I happened into the desert – place strange to me – unwelcoming, forbidding, barren. Sent by God to dwell for a time among children of the Church whose experience of it, and of the world, seemed alien to my own, I recoiled from the task set before me: to open my heart to people who are at least so alienated and frustrated by, and at worst so contemptuous and hateful of the Church I love; to be willing to see in them what is dear to God’s own heart; to let down buzz-word barriers and hear their stories, their fears of people like me, their reasons for conclusions antithetical to my own.
As a new Catholic, I had jumped at the first ‘Catholic’ Writers retreat that came to my attention. One by one, the writers introduced themselves: 2 ex-priests, now married (a choice for human freedom can never be wrong); a writer whose most profound spirituality would probably never be printed because it was dictated from a UFO; a woman who felt more at home with enneagrams and Native American spirituality than with rosaries and all that; a campus minister who writes to lift students out of their inexplicable fascination with outdated forms like processions and Eucharistic adoration; several ex-communicates who write to courageously resist the domination of the Church…and me. “Hi, I’m Charlotte Ostermann, a new Catholic, and I write to glorify God and in the hope of leading people to Him and to His Church. I love the Catholic Faith because it is whole, and beautiful, and real, and I love Pope John Paul because he is, too!”
The heat radiating from the desert pushed me away – back into my comfortable cave. The cacti menaced with thorns, prickles and spikes. I was warned of one that would go so far as to shoot its barbs at me as I walked by! Venturing into this shadeless territory threatened pain. I felt God had left me there, defenseless. I longed for safety – for the consolation of trees, grass, familiarity; for the cool comfort of shared vision and soul-to-soul agreement. But it was not to be.
Needless to say, my intro went over like a lead balloon. I was shunned at meals – literally, no one would sit with me at the round tables, and no one acknowledged my smiles and ‘this seat is free’ gestures. I ate alone, and listened to talks by Catholic publishers alone, and went out in the desert to collect my thoughts….alone.
The sun kept beating until it exposed the lack of charity in my soul. In such a place, one must dig more deeply for the water of the Word, lest words become weapons and writers use them to wound the Body of their Lord. I was parched and dry. I prayed for the hospitality of the Blessed Mother’s heart, so that I could somehow embrace these hostile children of hers. I discovered proof that Living Water had indeed blessed this land with beauty.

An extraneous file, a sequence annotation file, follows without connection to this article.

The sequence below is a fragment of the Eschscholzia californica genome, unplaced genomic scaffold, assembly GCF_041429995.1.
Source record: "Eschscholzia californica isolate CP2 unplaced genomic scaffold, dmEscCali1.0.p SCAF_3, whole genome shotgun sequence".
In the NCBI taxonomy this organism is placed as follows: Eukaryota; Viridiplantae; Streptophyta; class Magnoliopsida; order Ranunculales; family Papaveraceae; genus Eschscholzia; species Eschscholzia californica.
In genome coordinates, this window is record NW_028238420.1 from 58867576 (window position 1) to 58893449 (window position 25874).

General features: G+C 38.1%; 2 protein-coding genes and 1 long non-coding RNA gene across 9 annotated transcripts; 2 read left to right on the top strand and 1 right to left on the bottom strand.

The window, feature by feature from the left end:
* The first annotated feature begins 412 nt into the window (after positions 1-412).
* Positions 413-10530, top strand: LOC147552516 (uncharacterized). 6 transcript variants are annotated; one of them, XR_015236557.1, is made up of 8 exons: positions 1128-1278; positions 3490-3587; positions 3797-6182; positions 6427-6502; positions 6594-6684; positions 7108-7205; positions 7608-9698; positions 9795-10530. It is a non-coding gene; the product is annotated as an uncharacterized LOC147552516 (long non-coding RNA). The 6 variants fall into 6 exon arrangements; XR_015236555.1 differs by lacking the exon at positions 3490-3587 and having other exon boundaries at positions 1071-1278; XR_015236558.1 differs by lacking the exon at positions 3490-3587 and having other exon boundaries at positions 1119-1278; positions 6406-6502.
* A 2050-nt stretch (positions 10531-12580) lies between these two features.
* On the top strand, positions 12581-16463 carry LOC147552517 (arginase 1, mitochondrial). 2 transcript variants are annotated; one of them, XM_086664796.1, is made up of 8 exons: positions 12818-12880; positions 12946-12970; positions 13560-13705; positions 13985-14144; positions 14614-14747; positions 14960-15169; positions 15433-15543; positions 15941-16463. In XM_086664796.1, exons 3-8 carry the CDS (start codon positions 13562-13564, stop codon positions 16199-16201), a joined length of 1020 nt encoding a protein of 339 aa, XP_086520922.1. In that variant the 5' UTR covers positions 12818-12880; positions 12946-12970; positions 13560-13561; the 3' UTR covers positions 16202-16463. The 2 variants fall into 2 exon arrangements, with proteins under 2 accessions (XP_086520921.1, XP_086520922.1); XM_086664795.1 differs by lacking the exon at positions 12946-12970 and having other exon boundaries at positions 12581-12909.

Tiny purple flowers, hovering hummingbirds, painted rocks, saguaro mothers cradling their infants, yellow-blooming cactus hoarding water within. That life thrives here at all is the miracle, not its shape, or its relationship to me. Christ has come to the desert to pull himself together once again…to give that perfect body, broken, to a hurting world. In a moment of waking, I saw the whole world differently.
Back into the wall of silence I went, praying for some path through the desert, where there seemed to be no way. Back I went for another look at these fellow Catholics, but this time trying to hold open my heart so that the Mother’s love could fill it. I found some beauty there, too. The time came for sharing stories and poems, and in those works I found words that helped me appreciate these writers as artists, and then as unique, unrepeatable persons. Maybe it was my face that softened, or my posture that relaxed, or just my heart that beat with Christ’s yearning that we be one. I read a humorous piece that had recently sold to a conservative Catholic women’s magazine these folks would probably never pick up. And they laughed! Somehow, humor let them see me differently, too. I managed to have a few conversations, a few meals with other writers, and a less barren retreat after all.
I offer this as a lesson to Catholic writers that our words are, in their own small way, helping to heal the Body of Christ. To me, that is reason enough to write.